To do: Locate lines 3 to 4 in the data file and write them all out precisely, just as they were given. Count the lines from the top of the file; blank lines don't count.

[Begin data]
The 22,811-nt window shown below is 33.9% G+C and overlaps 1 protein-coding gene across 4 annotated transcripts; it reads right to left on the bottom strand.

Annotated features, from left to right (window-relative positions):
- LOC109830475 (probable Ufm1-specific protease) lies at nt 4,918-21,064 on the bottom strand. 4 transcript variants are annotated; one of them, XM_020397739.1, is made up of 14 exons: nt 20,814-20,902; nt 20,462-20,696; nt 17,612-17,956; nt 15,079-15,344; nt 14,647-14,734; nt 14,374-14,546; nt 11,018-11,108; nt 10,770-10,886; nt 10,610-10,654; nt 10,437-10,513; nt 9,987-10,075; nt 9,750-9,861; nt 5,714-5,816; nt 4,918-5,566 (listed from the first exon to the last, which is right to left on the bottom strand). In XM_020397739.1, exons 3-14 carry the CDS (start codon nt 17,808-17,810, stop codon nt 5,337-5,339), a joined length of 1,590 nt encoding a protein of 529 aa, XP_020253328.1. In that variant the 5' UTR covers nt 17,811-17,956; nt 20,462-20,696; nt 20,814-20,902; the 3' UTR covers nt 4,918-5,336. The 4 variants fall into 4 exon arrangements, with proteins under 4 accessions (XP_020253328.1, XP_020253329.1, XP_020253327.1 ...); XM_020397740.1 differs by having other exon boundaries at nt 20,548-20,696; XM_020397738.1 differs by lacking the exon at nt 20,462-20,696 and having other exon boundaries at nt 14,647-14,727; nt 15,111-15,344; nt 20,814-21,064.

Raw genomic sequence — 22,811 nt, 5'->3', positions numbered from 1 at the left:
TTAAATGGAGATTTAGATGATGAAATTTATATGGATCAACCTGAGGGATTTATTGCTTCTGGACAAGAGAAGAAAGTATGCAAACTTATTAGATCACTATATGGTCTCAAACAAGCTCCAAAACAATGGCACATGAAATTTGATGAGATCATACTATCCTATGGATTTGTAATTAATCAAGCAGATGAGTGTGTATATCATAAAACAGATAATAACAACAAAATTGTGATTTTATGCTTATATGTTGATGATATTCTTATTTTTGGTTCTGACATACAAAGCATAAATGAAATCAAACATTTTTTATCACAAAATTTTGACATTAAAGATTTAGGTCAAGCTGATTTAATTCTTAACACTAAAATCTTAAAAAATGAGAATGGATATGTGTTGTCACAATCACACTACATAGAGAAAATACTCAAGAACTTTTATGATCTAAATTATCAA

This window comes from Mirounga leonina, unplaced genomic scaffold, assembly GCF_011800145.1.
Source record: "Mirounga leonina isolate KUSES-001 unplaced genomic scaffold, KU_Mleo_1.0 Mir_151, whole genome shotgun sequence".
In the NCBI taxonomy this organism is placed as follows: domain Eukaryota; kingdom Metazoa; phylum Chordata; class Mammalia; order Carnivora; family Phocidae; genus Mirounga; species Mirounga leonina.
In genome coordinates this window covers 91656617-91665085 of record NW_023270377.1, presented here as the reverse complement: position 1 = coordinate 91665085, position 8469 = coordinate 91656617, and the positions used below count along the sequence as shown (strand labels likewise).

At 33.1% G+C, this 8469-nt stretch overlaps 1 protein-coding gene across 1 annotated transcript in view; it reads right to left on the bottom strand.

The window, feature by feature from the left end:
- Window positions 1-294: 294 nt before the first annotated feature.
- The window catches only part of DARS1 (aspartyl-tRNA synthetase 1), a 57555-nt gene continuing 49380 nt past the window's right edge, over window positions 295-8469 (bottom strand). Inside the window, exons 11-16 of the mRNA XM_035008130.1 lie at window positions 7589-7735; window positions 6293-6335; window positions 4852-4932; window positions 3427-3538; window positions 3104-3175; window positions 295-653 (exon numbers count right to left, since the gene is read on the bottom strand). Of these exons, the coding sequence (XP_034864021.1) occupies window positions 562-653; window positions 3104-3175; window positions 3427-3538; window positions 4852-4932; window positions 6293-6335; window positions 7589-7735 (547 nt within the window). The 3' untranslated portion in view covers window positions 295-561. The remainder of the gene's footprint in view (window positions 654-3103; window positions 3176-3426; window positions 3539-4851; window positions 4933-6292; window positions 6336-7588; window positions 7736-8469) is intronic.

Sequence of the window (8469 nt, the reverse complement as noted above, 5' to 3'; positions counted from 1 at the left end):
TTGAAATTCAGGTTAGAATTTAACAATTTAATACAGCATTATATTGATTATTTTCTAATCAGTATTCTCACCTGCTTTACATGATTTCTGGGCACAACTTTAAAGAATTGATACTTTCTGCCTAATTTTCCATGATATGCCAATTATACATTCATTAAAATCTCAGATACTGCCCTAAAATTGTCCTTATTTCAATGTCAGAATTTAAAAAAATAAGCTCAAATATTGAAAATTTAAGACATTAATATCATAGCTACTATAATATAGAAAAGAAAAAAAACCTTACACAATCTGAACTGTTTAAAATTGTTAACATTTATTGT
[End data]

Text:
- LOC109830475 (probable Ufm1-specific protease) lies at nt 4,918-21,064 on the bottom strand. 4 transcript variants are annotated; one of them, XM_020397739.1, is made up of 14 exons: nt 20,814-20,902; nt 20,462-20,696; nt 17,612-17,956; nt 15,079-15,344; nt 14,647-14,734; nt 14,374-14,546; nt 11,018-11,108; nt 10,770-10,886; nt 10,610-10,654; nt 10,437-10,513; nt 9,987-10,075; nt 9,750-9,861; nt 5,714-5,816; nt 4,918-5,566 (listed from the first exon to the last, which is right to left on the bottom strand). In XM_020397739.1, exons 3-14 carry the CDS (start codon nt 17,808-17,810, stop codon nt 5,337-5,339), a joined length of 1,590 nt encoding a protein of 529 aa, XP_020253328.1. In that variant the 5' UTR covers nt 17,811-17,956; nt 20,462-20,696; nt 20,814-20,902; the 3' UTR covers nt 4,918-5,336. The 4 variants fall into 4 exon arrangements, with proteins under 4 accessions (XP_020253328.1, XP_020253329.1, XP_020253327.1 ...); XM_020397740.1 differs by having other exon boundaries at nt 20,548-20,696; XM_020397738.1 differs by lacking the exon at nt 20,462-20,696 and having other exon boundaries at nt 14,647-14,727; nt 15,111-15,344; nt 20,814-21,064.

Raw genomic sequence — 22,811 nt, 5'->3', positions numbered from 1 at the left: